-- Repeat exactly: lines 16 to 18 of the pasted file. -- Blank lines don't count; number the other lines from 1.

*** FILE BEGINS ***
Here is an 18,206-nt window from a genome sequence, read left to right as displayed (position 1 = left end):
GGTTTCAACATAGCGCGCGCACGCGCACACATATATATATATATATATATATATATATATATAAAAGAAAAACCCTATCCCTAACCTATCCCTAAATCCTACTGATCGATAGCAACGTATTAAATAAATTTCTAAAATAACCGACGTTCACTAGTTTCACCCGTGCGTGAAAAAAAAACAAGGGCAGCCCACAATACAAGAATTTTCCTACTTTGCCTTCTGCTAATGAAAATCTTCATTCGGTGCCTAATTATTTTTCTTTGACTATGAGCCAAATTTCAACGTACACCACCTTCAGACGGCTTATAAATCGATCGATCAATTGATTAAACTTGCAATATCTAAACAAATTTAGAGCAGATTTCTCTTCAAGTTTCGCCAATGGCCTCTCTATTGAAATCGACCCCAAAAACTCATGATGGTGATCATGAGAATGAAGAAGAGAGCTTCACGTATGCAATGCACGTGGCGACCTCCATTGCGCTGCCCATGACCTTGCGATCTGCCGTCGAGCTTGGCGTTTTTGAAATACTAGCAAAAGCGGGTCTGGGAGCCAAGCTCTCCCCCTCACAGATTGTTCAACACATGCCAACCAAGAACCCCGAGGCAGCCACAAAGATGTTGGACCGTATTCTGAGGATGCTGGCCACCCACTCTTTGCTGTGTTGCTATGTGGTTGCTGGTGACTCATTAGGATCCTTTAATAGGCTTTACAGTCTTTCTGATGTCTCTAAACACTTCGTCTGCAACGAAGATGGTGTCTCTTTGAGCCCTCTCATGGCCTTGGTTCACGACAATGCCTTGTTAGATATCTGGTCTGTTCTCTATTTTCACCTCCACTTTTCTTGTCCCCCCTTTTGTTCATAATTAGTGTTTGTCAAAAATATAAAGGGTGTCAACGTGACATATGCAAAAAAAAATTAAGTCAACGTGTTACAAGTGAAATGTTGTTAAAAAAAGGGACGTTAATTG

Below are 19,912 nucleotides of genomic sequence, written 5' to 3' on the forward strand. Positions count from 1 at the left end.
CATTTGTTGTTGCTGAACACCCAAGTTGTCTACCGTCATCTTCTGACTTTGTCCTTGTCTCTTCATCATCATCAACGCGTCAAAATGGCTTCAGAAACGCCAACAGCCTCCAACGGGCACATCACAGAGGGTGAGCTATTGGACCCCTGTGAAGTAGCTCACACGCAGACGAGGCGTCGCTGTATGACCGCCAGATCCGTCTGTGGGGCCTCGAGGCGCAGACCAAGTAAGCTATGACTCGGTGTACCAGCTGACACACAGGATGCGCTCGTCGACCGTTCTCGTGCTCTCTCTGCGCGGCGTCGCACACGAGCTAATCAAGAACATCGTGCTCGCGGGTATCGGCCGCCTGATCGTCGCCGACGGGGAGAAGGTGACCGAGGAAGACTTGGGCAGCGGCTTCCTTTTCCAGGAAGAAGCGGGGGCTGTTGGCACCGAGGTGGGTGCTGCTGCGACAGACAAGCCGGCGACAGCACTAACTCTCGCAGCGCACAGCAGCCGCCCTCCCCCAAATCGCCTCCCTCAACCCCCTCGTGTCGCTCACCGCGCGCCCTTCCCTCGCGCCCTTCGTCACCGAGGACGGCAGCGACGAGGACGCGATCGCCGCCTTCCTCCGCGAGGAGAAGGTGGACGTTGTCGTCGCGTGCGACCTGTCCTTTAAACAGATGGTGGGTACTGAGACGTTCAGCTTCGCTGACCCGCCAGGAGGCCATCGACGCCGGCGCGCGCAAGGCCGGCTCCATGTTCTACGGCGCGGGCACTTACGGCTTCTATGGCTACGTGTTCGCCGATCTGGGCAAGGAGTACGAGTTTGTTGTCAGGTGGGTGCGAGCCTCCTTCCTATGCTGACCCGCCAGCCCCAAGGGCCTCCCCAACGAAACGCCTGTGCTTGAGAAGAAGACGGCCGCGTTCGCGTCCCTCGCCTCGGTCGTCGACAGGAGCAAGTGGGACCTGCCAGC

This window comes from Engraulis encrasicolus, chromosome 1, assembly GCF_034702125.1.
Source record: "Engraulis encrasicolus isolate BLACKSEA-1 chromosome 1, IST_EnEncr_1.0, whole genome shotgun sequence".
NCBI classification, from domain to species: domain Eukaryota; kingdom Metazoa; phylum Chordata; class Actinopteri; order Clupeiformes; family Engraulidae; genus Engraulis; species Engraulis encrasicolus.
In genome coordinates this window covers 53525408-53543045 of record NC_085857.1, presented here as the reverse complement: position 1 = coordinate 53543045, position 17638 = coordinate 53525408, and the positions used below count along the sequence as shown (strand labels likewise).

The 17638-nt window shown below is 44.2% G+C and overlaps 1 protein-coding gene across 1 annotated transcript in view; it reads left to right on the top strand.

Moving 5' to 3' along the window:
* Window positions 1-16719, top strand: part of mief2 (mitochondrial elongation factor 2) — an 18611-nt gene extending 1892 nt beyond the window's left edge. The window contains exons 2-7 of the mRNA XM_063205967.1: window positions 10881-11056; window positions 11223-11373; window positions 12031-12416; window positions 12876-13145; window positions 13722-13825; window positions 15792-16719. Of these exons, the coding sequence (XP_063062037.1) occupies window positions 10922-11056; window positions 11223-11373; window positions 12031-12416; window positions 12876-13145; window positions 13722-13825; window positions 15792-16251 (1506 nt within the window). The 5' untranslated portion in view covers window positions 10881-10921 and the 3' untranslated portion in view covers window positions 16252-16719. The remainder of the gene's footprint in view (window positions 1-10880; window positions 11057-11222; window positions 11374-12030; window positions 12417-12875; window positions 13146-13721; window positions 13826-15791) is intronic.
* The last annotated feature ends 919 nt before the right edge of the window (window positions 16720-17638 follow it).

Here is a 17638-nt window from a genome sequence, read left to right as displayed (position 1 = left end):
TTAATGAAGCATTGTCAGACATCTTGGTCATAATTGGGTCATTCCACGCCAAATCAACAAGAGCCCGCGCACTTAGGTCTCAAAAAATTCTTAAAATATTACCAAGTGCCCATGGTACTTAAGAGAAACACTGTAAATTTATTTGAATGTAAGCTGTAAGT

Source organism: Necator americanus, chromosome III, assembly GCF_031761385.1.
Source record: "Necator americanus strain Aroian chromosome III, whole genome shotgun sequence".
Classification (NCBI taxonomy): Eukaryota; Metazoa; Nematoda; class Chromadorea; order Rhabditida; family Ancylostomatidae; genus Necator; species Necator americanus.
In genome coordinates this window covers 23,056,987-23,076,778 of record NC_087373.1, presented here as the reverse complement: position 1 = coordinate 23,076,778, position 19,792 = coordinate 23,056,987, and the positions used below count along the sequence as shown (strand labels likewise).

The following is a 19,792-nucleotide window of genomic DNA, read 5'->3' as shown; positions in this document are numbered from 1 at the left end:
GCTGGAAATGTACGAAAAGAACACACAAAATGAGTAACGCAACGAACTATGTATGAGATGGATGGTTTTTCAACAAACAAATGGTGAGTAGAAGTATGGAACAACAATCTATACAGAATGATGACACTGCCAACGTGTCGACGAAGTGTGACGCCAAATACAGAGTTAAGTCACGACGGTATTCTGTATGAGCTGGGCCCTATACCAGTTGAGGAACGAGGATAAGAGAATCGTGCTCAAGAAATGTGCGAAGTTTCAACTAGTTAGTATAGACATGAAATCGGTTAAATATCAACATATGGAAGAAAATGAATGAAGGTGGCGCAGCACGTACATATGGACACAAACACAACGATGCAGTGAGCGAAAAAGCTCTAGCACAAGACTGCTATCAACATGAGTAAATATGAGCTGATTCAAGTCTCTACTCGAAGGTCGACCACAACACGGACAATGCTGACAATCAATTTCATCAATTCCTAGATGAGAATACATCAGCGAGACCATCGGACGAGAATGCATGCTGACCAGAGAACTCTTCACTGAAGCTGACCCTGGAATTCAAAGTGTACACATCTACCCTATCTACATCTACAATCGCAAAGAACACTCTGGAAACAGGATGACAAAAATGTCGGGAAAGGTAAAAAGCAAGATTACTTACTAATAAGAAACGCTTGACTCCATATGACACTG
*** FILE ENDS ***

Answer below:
Source record: "Necator americanus strain Aroian chromosome III, whole genome shotgun sequence".
Classification (NCBI taxonomy): Eukaryota; Metazoa; Nematoda; class Chromadorea; order Rhabditida; family Ancylostomatidae; genus Necator; species Necator americanus.
In genome coordinates this window covers 23,056,987-23,076,778 of record NC_087373.1, presented here as the reverse complement: position 1 = coordinate 23,076,778, position 19,792 = coordinate 23,056,987, and the positions used below count along the sequence as shown (strand labels likewise).